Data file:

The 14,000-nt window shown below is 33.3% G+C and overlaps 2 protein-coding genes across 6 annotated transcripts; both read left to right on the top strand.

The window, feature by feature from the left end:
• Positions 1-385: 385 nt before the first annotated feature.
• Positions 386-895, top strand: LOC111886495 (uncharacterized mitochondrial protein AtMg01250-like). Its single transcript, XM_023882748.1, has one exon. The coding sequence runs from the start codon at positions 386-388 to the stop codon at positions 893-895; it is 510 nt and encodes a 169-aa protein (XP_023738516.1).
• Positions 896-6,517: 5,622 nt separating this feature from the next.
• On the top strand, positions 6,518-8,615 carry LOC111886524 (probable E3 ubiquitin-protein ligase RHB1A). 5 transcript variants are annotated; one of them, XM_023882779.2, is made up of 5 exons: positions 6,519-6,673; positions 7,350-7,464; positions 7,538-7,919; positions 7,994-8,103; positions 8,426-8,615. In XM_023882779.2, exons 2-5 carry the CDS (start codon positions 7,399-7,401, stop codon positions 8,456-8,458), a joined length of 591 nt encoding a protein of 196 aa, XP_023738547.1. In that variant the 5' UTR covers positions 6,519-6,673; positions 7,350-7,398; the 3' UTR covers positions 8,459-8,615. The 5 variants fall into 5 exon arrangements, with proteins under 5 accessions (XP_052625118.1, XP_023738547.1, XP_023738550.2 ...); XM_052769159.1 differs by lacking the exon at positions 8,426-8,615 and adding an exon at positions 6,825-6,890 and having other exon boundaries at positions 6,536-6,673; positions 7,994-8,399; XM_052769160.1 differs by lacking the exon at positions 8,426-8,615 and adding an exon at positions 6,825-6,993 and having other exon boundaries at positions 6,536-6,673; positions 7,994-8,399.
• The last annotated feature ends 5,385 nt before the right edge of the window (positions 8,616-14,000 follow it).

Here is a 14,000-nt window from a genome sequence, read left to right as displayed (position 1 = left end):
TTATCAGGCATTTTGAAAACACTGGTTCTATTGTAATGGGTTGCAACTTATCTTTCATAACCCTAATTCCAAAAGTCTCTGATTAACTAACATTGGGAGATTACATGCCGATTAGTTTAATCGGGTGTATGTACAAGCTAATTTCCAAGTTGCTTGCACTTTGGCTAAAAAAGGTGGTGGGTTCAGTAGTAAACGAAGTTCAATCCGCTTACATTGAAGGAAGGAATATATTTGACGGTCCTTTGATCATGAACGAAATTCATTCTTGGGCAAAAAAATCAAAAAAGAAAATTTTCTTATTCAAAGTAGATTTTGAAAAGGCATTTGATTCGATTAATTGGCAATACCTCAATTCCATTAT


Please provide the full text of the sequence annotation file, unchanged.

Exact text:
The 14,000-nt window shown below is 33.3% G+C and overlaps 2 protein-coding genes across 6 annotated transcripts; both read left to right on the top strand.

The window, feature by feature from the left end:
• Positions 1-385: 385 nt before the first annotated feature.
• Positions 386-895, top strand: LOC111886495 (uncharacterized mitochondrial protein AtMg01250-like). Its single transcript, XM_023882748.1, has one exon. The coding sequence runs from the start codon at positions 386-388 to the stop codon at positions 893-895; it is 510 nt and encodes a 169-aa protein (XP_023738516.1).
• Positions 896-6,517: 5,622 nt separating this feature from the next.
• On the top strand, positions 6,518-8,615 carry LOC111886524 (probable E3 ubiquitin-protein ligase RHB1A). 5 transcript variants are annotated; one of them, XM_023882779.2, is made up of 5 exons: positions 6,519-6,673; positions 7,350-7,464; positions 7,538-7,919; positions 7,994-8,103; positions 8,426-8,615. In XM_023882779.2, exons 2-5 carry the CDS (start codon positions 7,399-7,401, stop codon positions 8,456-8,458), a joined length of 591 nt encoding a protein of 196 aa, XP_023738547.1. In that variant the 5' UTR covers positions 6,519-6,673; positions 7,350-7,398; the 3' UTR covers positions 8,459-8,615. The 5 variants fall into 5 exon arrangements, with proteins under 5 accessions (XP_052625118.1, XP_023738547.1, XP_023738550.2 ...); XM_052769159.1 differs by lacking the exon at positions 8,426-8,615 and adding an exon at positions 6,825-6,890 and having other exon boundaries at positions 6,536-6,673; positions 7,994-8,399; XM_052769160.1 differs by lacking the exon at positions 8,426-8,615 and adding an exon at positions 6,825-6,993 and having other exon boundaries at positions 6,536-6,673; positions 7,994-8,399.
• The last annotated feature ends 5,385 nt before the right edge of the window (positions 8,616-14,000 follow it).

Here is a 14,000-nt window from a genome sequence, read left to right as displayed (position 1 = left end):
TTATCAGGCATTTTGAAAACACTGGTTCTATTGTAATGGGTTGCAACTTATCTTTCATAACCCTAATTCCAAAAGTCTCTGATTAACTAACATTGGGAGATTACATGCCGATTAGTTTAATCGGGTGTATGTACAAGCTAATTTCCAAGTTGCTTGCACTTTGGCTAAAAAAGGTGGTGGGTTCAGTAGTAAACGAAGTTCAATCCGCTTACATTGAAGGAAGGAATATATTTGACGGTCCTTTGATCATGAACGAAATTCATTCTTGGGCAAAAAAATCAAAAAAGAAAATTTTCTTATTCAAAGTAGATTTTGAAAAGGCATTTGATTCGATTAATTGGCAATACCTCAATTCCATTAT